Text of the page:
Pakistan mourns Lahore park massacre victims

Rights groups decry lack of security despite ongoing crackdown against militants
Pakistan mourns Lahore park massacre victims

Pakistani Prime Minister Nawaz Sharif visits an injured child in Jinnah Hospital in Lahore on March 28, following an Easter Sunday suicide bombing in a city park which killed at least 72 people. (Photo courtesy of Pakistan's Press Information Department).

(UCAN Series: Best of 2016)

Priests and nuns joined more than 200 mourners on March 28 for a vigil for victims of Easter Sunday's suicide bombing in Lahore's Gulshan-e-Iqbal Park.

Many wore black armbands and placed flowers near children's rides in the park where at least 72 people died — 29 of them children — and more than 300 were injured.

Jamaat-ul-Ahrar, a Taliban splinter group claimed responsibility for the attack, which they said targeted Christians. Of the 72 victims, 14 of the dead were confirmed as Christians, Lahore police said.

"They did not target just one sect. Followers of all religions are crying with tears of blood," Franciscan Father Jamil Albert, parish priest of Holy Cross Church in Lahore, told the gathering.

The crowd wept and held up banners condemning the Taliban and demanding better security and respect for humanity.

Similar vigils were held elsewhere in Pakistan including one in Multan, in Punjab led by the Justice and Peace Commission of the Major Religious Superiors Leadership Conference.

At the Vatican, Pope Francis also condemned the "reprehensible" Lahore attacks during his Regina Coeli address in St. Peter's Square, saying it "bloodied" Easter.

"I wish to express my closeness to all those affected by this cowardly and senseless crime, and ask you to pray to the Lord for the numerous victims and their loved ones," he said.

The pontiff appealed to the civil authorities and to "all the social components of [Pakistan] to do everything possible to restore security and peace to the population and, in particular, to the most vulnerable religious minorities."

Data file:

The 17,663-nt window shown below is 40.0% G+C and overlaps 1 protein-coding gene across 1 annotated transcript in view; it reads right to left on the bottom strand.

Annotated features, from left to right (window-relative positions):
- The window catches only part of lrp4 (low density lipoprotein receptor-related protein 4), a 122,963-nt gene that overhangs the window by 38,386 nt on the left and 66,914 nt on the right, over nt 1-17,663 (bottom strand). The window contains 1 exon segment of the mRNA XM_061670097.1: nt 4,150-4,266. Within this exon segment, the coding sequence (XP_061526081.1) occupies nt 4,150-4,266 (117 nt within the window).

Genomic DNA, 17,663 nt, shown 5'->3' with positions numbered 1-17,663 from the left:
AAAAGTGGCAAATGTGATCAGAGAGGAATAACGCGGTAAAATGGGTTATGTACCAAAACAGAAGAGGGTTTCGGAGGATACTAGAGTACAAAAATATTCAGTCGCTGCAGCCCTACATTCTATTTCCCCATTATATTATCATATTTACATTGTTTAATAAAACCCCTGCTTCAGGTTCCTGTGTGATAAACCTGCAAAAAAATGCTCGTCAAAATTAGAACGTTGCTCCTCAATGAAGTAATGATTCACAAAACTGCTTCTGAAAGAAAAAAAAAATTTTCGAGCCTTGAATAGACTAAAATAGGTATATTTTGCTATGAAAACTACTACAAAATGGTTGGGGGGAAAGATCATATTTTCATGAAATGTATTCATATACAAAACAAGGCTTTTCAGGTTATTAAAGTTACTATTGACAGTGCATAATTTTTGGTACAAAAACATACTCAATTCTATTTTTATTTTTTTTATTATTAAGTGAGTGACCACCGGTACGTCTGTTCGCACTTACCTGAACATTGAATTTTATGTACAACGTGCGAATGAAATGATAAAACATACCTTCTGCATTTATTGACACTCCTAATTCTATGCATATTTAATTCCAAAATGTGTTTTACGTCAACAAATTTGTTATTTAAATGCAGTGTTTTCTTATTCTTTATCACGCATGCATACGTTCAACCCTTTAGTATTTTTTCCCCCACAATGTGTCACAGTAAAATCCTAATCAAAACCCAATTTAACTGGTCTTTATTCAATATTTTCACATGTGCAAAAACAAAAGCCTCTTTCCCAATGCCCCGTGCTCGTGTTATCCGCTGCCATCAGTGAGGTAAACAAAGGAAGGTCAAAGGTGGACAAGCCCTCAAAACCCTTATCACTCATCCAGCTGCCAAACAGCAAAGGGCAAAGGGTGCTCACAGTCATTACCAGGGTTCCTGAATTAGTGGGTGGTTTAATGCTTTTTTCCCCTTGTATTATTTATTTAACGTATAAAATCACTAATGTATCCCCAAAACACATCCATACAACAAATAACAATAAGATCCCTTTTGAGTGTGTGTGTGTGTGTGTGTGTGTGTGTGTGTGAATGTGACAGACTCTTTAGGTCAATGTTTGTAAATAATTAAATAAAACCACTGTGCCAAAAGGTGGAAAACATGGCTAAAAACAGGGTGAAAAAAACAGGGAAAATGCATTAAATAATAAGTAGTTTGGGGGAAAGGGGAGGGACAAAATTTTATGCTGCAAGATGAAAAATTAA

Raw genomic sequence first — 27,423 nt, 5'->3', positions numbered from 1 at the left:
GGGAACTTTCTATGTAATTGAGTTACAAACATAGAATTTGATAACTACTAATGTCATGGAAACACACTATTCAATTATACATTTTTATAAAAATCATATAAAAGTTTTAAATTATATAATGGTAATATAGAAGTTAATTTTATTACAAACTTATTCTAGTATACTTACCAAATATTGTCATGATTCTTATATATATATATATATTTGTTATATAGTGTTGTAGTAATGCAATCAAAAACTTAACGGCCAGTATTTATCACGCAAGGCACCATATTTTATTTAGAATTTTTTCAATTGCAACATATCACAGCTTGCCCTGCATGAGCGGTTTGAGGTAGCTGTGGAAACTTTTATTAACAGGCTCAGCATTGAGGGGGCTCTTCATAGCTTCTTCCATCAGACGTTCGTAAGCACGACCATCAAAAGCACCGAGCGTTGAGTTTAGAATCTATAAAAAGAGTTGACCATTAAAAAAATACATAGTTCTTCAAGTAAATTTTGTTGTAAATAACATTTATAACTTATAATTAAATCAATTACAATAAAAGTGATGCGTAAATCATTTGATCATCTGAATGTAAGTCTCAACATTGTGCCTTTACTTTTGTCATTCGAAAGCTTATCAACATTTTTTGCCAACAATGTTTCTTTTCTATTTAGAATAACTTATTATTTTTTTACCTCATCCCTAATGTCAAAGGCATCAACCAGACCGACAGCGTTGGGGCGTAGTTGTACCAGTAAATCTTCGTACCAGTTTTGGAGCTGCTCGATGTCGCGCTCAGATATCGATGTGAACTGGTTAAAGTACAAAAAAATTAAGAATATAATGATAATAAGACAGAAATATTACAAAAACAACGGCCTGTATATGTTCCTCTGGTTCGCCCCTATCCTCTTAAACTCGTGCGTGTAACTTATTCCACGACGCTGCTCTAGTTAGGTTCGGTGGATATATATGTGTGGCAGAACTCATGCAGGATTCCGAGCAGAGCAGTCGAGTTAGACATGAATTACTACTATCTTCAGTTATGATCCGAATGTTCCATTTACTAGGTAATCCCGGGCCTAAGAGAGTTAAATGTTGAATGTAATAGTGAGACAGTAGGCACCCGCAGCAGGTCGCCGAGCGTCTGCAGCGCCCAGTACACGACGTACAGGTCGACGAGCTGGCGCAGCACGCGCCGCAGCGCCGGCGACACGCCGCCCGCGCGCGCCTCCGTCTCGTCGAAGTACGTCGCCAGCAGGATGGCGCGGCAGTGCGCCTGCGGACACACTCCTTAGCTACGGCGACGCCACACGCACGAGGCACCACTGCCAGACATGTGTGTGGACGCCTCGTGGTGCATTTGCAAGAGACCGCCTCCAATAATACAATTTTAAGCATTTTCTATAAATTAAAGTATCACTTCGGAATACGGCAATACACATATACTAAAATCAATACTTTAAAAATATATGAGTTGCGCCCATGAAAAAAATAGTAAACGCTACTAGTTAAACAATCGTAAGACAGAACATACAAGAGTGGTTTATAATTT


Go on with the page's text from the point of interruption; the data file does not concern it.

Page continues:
Pakistan Prime Minister Nawaz Sharif, who visted the injured in hospital, declared three days of mourning following the blast and reiterated his country's resolve to uproot terrorism.

"The terrorists, being deprived of their refuges and training centers, have now resorted to targeting soft targets such as parks and schools ... We will avenge every last drop of our countrymen's blood," he said during a televised address to the nation on March 28.

A day after the attack, raids were conducted in three cities including Lahore in which dozens of suspected militants were rounded up, Pakistan's army chief, Gen. Raheel Sharif, said.

The Human Rights Commission of Pakistan also condemned the bombing in Lahore, expressing grave concerns over security and the apparent ease in which the militant were able to launch such a devastating attack despite an ongoing crackdown against extremists.

"The Gulshan-e-Iqbal [park] attack should be an eye-opener for those running the country's security as it demonstrates that despite a rather sustained crackdown, the militants retain the ability to carry out devastating attacks," the commission said.

"It is difficult to understand why there was practically no security at the park, particularly when there were big crowds in the area because of the Easter holiday."

Security and intelligence failures "played into the hands of those who have an infinite thirst for blood," the commission added.

Published March 29, 2016

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